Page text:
- November 20, 2012
- Posted by: Ted Bullen
- Category: Financial Management, High-tech, Information Technology, Mergers and Acquisitions, News
HP announced, today, that it would be taking an $8.8 billion charge resulting from accounting anomalies and improprieties discovered at Autonomy, a British Software maker that it bought last year. The announcement has caused HP shares to drop more than 13 percent.
The autonomy acquisition was done under former CEO, Leo Apotheker’s watch. The acquisition was panned as a major blunder, though Autonomy’s financials appeared to be satisfactory. HP’s board, of which current CEO Meg Whitman, was a member, retained Deloitte to audit Autonomy’s financials. In addition, HP hired KPMG to audit Deloitte’s work. Neither caught the accounting anomalies. This spring, after a senior Autonomy executive blew the whistle, HP hired a third accounting firm, PricewaterhouseCoopers, to investigate. With the help of the tip from the whistle-blower, they found irregularities that artificially bolstered Autonomy’s gross margin.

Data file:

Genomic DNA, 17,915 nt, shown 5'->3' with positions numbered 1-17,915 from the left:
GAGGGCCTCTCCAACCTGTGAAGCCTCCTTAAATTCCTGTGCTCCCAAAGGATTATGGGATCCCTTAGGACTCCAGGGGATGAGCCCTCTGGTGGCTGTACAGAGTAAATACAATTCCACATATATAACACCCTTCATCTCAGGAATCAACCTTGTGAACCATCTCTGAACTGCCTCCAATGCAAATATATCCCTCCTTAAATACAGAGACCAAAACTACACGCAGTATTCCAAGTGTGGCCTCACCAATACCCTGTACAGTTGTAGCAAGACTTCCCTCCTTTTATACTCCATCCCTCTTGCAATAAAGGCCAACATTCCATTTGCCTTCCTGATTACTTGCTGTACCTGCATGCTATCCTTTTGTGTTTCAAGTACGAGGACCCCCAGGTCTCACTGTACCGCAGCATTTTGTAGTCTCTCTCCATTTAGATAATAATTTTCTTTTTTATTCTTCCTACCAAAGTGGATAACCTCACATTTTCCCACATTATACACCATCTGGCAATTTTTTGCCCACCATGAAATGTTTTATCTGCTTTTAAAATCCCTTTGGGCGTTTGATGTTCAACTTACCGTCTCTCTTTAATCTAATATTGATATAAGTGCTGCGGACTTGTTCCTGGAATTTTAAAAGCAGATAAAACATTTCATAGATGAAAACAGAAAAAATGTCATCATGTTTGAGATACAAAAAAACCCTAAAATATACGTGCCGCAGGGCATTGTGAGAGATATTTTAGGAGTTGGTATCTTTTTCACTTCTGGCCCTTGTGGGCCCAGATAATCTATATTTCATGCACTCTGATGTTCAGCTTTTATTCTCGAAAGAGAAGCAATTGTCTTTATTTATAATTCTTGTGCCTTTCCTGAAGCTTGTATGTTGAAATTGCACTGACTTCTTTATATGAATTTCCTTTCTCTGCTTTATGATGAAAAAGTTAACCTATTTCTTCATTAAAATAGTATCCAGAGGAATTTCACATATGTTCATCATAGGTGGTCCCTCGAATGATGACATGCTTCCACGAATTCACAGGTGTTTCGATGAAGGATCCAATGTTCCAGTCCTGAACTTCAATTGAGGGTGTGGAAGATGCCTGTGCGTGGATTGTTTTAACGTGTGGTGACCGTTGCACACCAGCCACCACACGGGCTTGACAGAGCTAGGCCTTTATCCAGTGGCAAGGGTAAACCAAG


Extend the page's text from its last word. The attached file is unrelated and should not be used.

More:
Of course, former members of Autonomy’s senior management team reject the allegation. Notwithstanding, HP has reported its findings to the Security and Exchange Commission in the United States and the Serious Fraud Office in the UK.
Ultimately, it seems, that a little more oversight should have been implemented upon making the acquisition. Too much autonomy at Autonomy has proved very costly to HP.